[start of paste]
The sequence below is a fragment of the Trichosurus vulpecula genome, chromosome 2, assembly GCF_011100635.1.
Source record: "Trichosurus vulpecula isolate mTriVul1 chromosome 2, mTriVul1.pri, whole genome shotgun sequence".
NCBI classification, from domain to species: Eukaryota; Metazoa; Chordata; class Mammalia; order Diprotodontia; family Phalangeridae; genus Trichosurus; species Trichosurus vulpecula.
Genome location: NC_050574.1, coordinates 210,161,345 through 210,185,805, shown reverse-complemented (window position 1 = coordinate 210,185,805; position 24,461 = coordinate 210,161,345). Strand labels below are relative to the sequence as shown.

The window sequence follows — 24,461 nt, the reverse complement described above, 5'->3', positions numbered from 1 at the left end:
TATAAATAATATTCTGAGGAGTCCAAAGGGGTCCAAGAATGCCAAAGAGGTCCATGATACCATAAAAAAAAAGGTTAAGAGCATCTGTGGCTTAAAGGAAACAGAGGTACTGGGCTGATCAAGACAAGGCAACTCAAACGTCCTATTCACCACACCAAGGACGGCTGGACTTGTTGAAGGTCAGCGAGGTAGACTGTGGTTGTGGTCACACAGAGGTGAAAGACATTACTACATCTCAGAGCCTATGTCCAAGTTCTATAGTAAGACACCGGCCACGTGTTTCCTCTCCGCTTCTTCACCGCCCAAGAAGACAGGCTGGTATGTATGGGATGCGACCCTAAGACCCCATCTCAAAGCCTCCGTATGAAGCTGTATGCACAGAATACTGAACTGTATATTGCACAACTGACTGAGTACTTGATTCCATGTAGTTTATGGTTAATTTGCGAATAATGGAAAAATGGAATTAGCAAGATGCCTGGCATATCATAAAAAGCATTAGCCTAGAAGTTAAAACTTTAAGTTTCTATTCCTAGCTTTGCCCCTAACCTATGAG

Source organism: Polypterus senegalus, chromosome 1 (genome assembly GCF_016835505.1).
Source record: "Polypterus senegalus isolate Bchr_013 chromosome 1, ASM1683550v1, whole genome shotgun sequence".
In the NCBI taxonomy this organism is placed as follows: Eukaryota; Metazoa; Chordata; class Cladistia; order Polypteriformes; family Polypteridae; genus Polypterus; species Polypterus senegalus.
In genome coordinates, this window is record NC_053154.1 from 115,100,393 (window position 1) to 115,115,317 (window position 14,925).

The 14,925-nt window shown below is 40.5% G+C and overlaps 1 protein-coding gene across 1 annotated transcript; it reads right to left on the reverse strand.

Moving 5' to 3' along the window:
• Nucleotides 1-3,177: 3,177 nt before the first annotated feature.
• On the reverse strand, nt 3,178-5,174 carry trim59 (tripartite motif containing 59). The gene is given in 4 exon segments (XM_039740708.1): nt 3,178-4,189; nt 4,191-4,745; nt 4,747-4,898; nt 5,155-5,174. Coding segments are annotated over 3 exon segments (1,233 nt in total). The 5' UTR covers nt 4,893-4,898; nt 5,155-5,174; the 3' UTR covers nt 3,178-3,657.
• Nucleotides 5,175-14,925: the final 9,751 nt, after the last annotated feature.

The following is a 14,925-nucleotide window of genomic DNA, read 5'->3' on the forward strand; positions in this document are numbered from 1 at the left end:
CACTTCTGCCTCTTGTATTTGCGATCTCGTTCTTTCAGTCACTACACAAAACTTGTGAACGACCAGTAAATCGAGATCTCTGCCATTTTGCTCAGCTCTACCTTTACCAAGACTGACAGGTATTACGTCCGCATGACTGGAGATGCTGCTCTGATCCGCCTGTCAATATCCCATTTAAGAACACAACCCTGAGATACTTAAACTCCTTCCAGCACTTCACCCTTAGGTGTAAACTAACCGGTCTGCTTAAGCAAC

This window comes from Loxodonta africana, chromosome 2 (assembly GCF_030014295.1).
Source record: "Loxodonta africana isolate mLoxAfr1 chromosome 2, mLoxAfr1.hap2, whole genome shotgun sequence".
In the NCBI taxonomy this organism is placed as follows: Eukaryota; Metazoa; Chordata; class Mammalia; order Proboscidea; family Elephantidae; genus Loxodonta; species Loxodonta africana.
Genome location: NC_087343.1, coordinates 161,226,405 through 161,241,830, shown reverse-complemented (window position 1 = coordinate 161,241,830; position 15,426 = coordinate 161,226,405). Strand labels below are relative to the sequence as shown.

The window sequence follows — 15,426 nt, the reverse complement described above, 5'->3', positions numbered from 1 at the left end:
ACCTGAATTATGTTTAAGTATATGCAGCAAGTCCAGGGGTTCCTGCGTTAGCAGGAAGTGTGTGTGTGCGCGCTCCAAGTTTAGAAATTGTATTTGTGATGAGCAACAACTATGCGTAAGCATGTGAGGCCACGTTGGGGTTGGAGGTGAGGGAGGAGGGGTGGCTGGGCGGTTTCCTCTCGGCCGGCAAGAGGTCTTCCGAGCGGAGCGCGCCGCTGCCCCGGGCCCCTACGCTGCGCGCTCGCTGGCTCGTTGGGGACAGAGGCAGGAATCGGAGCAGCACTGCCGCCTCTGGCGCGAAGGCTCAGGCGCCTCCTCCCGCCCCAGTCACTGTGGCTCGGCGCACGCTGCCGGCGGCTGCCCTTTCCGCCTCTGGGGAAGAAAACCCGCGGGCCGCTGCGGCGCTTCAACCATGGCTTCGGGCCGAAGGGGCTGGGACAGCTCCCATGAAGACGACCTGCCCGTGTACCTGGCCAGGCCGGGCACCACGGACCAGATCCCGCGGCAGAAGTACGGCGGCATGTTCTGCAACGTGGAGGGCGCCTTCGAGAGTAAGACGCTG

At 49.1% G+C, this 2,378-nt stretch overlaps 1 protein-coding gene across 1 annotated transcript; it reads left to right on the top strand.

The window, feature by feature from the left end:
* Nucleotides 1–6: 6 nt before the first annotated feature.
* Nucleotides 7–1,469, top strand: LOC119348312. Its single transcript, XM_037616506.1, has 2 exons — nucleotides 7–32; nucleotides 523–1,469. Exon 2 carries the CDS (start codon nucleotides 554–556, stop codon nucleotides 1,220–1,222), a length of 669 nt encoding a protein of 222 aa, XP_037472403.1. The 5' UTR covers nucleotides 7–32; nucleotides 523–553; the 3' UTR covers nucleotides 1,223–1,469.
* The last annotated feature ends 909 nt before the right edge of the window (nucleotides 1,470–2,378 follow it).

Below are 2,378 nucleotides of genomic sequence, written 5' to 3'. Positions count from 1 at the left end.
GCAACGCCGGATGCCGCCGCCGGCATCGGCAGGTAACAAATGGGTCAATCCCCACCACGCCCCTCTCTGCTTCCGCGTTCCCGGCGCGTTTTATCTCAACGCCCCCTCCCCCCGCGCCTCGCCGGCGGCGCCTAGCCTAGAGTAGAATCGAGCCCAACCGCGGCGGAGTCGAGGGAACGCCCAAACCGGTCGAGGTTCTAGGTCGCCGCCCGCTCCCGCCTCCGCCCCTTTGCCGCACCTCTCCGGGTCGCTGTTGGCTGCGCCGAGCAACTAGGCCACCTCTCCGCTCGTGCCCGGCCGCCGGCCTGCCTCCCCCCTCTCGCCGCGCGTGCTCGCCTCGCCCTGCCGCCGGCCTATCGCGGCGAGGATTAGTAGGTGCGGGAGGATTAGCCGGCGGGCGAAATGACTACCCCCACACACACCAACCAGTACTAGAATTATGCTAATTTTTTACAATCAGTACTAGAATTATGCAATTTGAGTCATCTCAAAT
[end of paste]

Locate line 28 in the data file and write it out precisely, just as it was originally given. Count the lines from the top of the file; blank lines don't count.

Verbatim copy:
* The last annotated feature ends 909 nt before the right edge of the window (nucleotides 1,470–2,378 follow it).